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A parody film or spoof film is a subgenre of comedy film that lampoons other film genres or films as pastiches, works created by imitation of the style of many different films reassembled together. Although the subgenre is often overlooked by critics, parody films are commonly profitable at the box office. Parody is related to satire, except that "parody is more often a representation of appreciation, while a satire is more often...pointing ...out the major flaws of an object through ridicule." J.M. Maher notes that the "difference is not always clear" and points out that "some films employ both techniques". Parody is found in a range of art and culture, including literature, music, theater, television, animation, and gaming.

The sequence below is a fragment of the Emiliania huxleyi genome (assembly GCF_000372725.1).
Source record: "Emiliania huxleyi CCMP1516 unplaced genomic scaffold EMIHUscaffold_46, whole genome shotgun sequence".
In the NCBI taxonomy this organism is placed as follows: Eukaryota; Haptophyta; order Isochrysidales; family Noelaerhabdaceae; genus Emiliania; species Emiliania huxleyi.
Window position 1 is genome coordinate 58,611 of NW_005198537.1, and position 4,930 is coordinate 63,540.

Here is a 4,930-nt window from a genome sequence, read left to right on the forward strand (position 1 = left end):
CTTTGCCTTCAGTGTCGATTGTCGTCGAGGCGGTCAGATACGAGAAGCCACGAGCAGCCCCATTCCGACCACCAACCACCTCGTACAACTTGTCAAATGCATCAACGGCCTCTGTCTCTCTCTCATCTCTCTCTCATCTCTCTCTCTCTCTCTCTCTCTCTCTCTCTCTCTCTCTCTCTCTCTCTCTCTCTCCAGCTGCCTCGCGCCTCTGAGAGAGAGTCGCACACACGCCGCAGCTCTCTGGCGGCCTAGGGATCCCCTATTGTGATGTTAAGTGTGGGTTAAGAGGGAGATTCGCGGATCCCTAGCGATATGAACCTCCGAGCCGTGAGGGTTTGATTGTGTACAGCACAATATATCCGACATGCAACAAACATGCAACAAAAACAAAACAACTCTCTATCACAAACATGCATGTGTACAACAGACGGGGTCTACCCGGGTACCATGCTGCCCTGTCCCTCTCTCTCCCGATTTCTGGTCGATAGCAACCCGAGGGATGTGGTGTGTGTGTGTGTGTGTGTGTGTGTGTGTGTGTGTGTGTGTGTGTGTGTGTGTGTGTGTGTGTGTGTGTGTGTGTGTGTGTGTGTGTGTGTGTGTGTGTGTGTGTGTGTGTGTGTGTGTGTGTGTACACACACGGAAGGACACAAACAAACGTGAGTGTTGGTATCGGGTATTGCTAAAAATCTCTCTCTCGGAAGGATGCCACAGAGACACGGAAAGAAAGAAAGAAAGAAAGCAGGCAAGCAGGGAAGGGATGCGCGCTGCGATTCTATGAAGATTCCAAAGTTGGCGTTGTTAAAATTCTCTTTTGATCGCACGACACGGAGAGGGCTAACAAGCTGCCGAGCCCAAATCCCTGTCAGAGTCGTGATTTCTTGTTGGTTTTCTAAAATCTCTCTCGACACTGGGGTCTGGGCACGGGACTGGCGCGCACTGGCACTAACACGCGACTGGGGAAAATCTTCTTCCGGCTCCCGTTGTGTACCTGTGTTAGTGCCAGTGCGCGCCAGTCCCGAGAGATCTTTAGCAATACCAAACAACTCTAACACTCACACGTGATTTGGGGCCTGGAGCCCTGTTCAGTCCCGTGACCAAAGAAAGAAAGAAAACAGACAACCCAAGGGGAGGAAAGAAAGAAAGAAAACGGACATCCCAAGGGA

The first film parody was The Little Train Robbery (1905), which makes fun of The Great Train Robbery (1903), in part by using an all child cast for the Western spoof. Historically, when a genre formula grows tired, as in the case of the moralistic melodramas in the 1910s, it retains value only as a parody, as demonstrated by Buster Keaton shorts that mocked that melodrama genre.
Influential parody actors and creators from the first half of 20th century included the Marx Brothers (active 1905-1949), W. C. Fields (active 1898-1946), Mae West (active 1907-1978), Laurel and Hardy (1927-1955), and Bob Hope (active 1924-1998). The 1970s and 1980s have been called the "golden age" of parody movies, led by Mel Brooks and the "ZAZ trio" (David Zucker, Jim Abrahams, and Jerry Zucker). Brooks' parodies included a Western parody, Blazing Saddles (1974), a horror parody, Young Frankenstein (1974), and a space opera parody, Spaceballs (1987). The ZAZ trio is best known for their film which parodies a number of 1960s and 1970s genres (from exploitation film to kung fu film), The Kentucky Fried Movie (1977) and their air disaster film parody, Airplane! (1980).  Woody Allen also contributed several parodies.